Strategy Note /

Kenya: Ruling party divorce impedes crisis response, reform, civic cohesion

  • President Kenyatta and VP Ruto factions in Jubilee party split post-2017 election; KANU deal brings final divorce closer

  • Kenyatta's Kikuyu ethnic constituency fears a Ruto presidency post-2022 and ceding control to his Kalenjin constituency

  • A reminder of Kenya's multiple risks: split leaders, twin deficits, disruption from Covid-19, locusts, Al-Shabab

Kenya: Ruling party divorce impedes crisis response, reform, civic cohesion
Hasnain Malik
Hasnain Malik

Strategy & Head of Equity Research

Tellimer Research
12 May 2020
Published byTellimer Research

Splits within the ruling Jubilee party are ever more glaring, demonstrated in recent days by the disputed change of Senate majority leader and the formal pact with KANU. This matters for three reasons: crisis management, structural reform, and civic cohesion around the 2022 election. 

(1) Crisis management – The current crisis is brought about by the coincidence of Covid-19 – which shutters domestic economic activity, throttles tourism (4% of GDP) and puts at risk overseas remittances (3% of GDP) – and locust invasion (agriculture is 35% of GDP). A ruling party pre-occupied with its internal fight over succession is less likely to combat the crisis. At the time of writing, the direct fiscal response amounts to merely 0.4% of GDP, and policy rate cuts year to date are 125bps (leaving a real interest of merely 1.4%).

(2) Structural reform – A divided ruling party impedes the passage of legislation to support President Kenyatta's "Big Four" agenda (improvement in affordable housing, universal healthcare, manufacturing and infrastructure). For a while, Kenya can grow without structural reform: 1) high financial inclusion via mobile technology could drive structurally higher growth compared to developing economies that lack this;2) the easy availability of international capital (particularly in an environment of very low developed market interest rates) could allow Kenya to finance its persistent current account deficit (forecast at 4.5% on average over 2020-21 by the IMF, with c60% total government debt to GDP at the end of 2019); and 3) sufficient liquidity in the local banking system could allow the government to finance its persistent fiscal deficit (forecast at 7.3% on average over 2020-21 by the IMF). However, ultimately without a shift to greater manufacturing (to narrow the trade deficit and drive employment growth) and improve infrastructure (to reduce supply chain bottlenecks) there are limits to how long this economic growth model can last and to how efficiently capital is allocated (the decline in house prices since mid-2018 is a warning sign in this regard).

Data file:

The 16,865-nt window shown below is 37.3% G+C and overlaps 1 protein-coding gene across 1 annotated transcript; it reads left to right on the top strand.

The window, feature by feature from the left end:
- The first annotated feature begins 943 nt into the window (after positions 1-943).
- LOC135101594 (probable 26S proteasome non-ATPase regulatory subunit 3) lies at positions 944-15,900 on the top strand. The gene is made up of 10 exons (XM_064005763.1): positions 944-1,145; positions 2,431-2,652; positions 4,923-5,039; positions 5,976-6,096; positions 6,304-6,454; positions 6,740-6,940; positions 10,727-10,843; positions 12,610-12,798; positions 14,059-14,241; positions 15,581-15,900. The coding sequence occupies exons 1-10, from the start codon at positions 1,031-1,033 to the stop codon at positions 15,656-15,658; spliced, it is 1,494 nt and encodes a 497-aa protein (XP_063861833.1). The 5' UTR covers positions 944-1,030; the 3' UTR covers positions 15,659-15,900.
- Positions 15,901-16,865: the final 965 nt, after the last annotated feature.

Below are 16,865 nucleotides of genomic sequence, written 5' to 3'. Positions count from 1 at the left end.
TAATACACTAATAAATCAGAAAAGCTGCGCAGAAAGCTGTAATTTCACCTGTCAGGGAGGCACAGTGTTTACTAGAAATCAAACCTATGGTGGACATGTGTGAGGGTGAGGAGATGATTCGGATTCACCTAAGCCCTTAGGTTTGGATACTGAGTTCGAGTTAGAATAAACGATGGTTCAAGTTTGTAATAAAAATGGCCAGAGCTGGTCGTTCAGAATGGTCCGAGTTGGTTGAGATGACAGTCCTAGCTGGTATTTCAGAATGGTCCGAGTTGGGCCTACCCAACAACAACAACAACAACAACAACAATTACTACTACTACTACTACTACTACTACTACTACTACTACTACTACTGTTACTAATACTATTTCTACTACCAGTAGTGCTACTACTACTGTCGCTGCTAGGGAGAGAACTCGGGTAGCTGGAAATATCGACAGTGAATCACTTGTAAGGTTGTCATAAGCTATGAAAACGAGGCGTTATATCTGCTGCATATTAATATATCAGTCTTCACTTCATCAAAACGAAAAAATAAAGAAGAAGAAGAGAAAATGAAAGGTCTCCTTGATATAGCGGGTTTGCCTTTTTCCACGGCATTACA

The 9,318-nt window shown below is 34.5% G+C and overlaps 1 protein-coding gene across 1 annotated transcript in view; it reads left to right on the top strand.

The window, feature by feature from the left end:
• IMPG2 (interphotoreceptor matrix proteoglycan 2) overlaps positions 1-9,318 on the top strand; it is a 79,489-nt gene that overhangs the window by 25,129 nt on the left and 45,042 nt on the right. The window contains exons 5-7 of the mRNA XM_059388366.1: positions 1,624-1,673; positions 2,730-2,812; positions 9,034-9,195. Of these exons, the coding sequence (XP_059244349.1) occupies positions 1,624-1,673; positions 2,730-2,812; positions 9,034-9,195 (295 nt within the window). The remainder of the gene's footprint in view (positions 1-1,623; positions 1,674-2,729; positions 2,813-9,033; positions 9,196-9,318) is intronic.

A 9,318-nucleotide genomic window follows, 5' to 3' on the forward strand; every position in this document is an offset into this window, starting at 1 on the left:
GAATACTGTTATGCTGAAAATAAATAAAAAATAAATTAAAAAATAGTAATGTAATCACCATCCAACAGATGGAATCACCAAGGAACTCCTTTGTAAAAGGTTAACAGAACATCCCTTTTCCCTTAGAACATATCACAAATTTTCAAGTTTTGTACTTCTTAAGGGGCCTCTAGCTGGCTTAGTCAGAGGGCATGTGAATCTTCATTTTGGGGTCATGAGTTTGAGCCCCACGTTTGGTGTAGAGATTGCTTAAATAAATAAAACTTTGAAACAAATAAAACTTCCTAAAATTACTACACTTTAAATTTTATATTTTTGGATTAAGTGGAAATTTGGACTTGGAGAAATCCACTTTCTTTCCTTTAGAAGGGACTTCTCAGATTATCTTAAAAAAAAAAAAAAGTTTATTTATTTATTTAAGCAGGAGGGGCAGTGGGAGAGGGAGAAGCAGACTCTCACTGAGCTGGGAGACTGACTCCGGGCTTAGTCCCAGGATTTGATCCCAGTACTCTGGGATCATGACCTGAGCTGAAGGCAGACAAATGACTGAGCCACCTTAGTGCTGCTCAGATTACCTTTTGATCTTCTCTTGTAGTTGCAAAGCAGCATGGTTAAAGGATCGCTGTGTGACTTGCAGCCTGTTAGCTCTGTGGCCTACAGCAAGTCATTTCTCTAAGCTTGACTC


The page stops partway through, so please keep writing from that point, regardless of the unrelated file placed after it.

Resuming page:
(3) Civic cohesion around the 2022 election – The ruling party was borne out of the shared interest of its two leaders, President Kenyatta and Vice President Ruto, to defend themselves internationally in the International Criminal Court and domestically from the 2013 electoral challenge of opposition leader, Raila Odinga, particularly in the populous Rift Valley. With those reasons having faded, the political vulnerability at the heart of Kenya – its political divisions along ethnic lines, which date back to how land was redistributed post-1963 independence – risks coming to fore. It was the exploitation of this sensitivity which, in part, led to disruptive and deadly communal violence between Kenyatta's Kikuyu and Ruto's Kalenjin ethnic supporters in the Rift Valley after the 2007 election (when they were on competing election campaigns).

Jubilee divorce nears with President Kenyatta seemingly closer to his opposition than his VP